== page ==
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There is one thing in this country, in all this marvellous matter of the wells, which is that wherever we find them there comes out fine spring water, and some so beautiful that a lance goes down into them; and also that in all places where they have dug there has been found at half a man's height above the water a bench of seashells and caracols of many different kinds and colors, large and small, like those found on the seashore, with the sand already converted into hard white rock. At Maní, the royal town, we dug a great pumping well for the use of the Indians, and after having dug seven to eight fathoms in the living rock we found a grave a good seven feet long, filled with very fresh red earth and with human bones, which when removed were

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found to be almost converted into stone. This was still two to three fathoms from the water, before reaching which we came to a hollow arch, made by God, in such fashion as that the grave was set within the rock, and one could walk underneath to where it was. We could not understand how this could have been, unless we might say that the grave was opened there on the inside, and afterwards by the moisture of the cave, and the lapse of time, the rock hardened and grew to close it up.

Besides the two rivers which we have said are in the country, there is a spring three leagues from the sea near Campeche that is brackish; and in the whole land there is no other, nor other waters. The Indians living toward the sierra, needing to have their wells very deep, are accustomed to gather the rain water for their homes in that season, in great cavities in the rocks; because very heavy rains come then, with much thunder and lightning at times. All the wells, especially those near the sea, rise and fall every day at the hours of high and low tides, showing clearly that the underground rivers run into the sea.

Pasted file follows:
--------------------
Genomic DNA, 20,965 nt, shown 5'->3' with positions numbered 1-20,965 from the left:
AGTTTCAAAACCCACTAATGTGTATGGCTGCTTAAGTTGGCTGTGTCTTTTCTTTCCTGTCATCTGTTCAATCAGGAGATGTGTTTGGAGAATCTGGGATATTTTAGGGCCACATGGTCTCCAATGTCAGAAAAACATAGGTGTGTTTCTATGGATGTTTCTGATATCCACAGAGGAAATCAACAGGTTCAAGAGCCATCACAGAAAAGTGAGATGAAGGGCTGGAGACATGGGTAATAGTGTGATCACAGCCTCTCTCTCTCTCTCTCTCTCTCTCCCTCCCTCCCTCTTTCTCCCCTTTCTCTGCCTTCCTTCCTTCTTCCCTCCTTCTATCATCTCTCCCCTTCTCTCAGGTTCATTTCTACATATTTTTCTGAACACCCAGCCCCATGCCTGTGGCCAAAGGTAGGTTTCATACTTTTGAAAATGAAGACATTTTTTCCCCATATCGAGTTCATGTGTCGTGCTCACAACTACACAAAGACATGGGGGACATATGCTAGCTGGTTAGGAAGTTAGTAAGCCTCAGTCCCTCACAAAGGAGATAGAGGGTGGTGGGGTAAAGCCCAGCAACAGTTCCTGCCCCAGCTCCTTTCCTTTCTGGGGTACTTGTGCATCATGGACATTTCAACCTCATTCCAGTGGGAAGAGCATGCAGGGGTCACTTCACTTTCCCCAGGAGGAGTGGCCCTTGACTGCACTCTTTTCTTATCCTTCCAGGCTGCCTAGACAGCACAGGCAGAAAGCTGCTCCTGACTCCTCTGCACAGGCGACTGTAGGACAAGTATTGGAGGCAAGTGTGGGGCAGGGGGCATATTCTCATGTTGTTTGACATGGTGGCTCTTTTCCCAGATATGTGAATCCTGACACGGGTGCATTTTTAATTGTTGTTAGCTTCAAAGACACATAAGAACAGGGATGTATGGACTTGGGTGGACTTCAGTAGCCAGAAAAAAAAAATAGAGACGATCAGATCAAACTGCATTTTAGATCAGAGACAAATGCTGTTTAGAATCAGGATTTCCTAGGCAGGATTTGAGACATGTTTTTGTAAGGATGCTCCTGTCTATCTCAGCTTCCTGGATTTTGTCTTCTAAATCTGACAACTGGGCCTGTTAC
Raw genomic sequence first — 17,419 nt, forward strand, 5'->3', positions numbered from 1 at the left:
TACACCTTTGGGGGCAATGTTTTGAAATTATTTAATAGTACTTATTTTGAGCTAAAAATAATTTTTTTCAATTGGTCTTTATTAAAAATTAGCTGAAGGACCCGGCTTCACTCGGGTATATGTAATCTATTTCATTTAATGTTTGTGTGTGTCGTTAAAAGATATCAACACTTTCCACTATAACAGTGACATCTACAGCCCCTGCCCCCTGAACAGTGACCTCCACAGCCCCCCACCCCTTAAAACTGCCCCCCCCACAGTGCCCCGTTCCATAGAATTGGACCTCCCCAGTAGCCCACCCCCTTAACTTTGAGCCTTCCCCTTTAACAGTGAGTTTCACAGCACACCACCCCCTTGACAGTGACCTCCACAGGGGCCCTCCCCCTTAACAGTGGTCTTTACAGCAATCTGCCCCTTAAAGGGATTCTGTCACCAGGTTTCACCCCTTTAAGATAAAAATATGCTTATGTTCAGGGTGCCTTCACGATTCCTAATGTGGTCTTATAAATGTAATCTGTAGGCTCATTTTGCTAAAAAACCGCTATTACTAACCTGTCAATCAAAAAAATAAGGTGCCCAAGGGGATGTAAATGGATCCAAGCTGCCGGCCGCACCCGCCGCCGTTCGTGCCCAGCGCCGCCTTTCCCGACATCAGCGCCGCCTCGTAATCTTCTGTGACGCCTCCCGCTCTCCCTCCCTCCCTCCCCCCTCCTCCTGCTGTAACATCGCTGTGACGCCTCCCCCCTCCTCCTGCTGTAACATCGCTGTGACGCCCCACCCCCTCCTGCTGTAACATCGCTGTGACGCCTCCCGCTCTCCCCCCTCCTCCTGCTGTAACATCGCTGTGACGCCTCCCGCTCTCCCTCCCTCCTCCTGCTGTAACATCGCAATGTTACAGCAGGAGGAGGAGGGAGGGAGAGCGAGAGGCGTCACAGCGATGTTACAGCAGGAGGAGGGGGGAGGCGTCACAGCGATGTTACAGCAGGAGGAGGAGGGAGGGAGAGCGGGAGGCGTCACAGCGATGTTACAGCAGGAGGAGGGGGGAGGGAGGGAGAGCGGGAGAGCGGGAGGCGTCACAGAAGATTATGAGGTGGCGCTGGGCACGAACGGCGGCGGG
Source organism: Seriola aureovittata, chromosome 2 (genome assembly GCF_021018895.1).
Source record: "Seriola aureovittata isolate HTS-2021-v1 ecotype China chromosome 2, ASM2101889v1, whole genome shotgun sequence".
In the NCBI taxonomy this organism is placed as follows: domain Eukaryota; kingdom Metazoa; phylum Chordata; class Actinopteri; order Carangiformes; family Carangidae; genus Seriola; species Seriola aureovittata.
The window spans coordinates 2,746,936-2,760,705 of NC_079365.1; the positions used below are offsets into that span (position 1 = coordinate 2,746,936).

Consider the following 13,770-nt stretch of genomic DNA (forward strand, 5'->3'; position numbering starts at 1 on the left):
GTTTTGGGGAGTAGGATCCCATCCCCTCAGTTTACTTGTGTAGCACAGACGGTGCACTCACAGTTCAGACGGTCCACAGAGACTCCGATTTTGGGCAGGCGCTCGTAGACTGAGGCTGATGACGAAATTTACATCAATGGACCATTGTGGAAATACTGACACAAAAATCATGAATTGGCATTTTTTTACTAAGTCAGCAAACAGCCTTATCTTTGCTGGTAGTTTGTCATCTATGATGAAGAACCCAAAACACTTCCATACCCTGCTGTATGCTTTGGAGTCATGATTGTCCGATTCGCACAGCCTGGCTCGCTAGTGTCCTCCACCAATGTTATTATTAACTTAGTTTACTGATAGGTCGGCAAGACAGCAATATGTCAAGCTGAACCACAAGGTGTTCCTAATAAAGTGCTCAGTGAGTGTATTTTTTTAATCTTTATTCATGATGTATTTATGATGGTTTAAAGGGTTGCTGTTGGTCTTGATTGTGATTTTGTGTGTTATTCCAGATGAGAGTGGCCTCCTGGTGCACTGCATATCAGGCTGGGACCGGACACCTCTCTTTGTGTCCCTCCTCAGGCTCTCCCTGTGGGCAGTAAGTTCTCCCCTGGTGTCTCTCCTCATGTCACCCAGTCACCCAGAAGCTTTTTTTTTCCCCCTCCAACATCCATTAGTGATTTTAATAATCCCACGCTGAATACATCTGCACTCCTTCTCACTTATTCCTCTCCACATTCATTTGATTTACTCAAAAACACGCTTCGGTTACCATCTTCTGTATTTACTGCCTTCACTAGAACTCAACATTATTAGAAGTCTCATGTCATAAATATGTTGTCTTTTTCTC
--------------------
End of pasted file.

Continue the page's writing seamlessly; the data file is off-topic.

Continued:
94:* p. 93 In seeking to illustrate the objects of use referred to by Landa we are helped by the known extent of their trading relations, from Honduras as far as the Mizteca region. Cortés needing to cast brass cannon sought and found the needed source of tin, and that this hardened copper was a part of the Tabasco trade we know. Landa also speaks in his last chapter of fire-hardened spears, a weapon hard to find still surviving as a specimen. The same with their ancient bows and arrows. Even the marginal figure here referred to in the text has been left out in the transcribed copy of Landa's manuscript; all however without leaving us wholly without pictured reproductions. Of the illustrations on these pages the collection of implements is taken from the manuscript of Fuentes y Guzmin's history of Guatemala, as also are the interesting human figures representing native bowmen, and also an "Indio noble" holding what is clearly a spear of hardened wood. Of the three small figures in the margin above we have a copper axe from an original Mexican codex, a copper bell from the p. 94cenote at Chichén Itzá, and an illustration of the use of one of the very copper chisels to carve the 'idols,' from the Madrid codex. A chipped flint sacrificial knife, also from the cenote, has been shown previously.

Next: XLV. The Waters and the Fishes Found in Them

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Yucatan Before and After the Conquest, by Diego de Landa, tr. William Gates, [1937]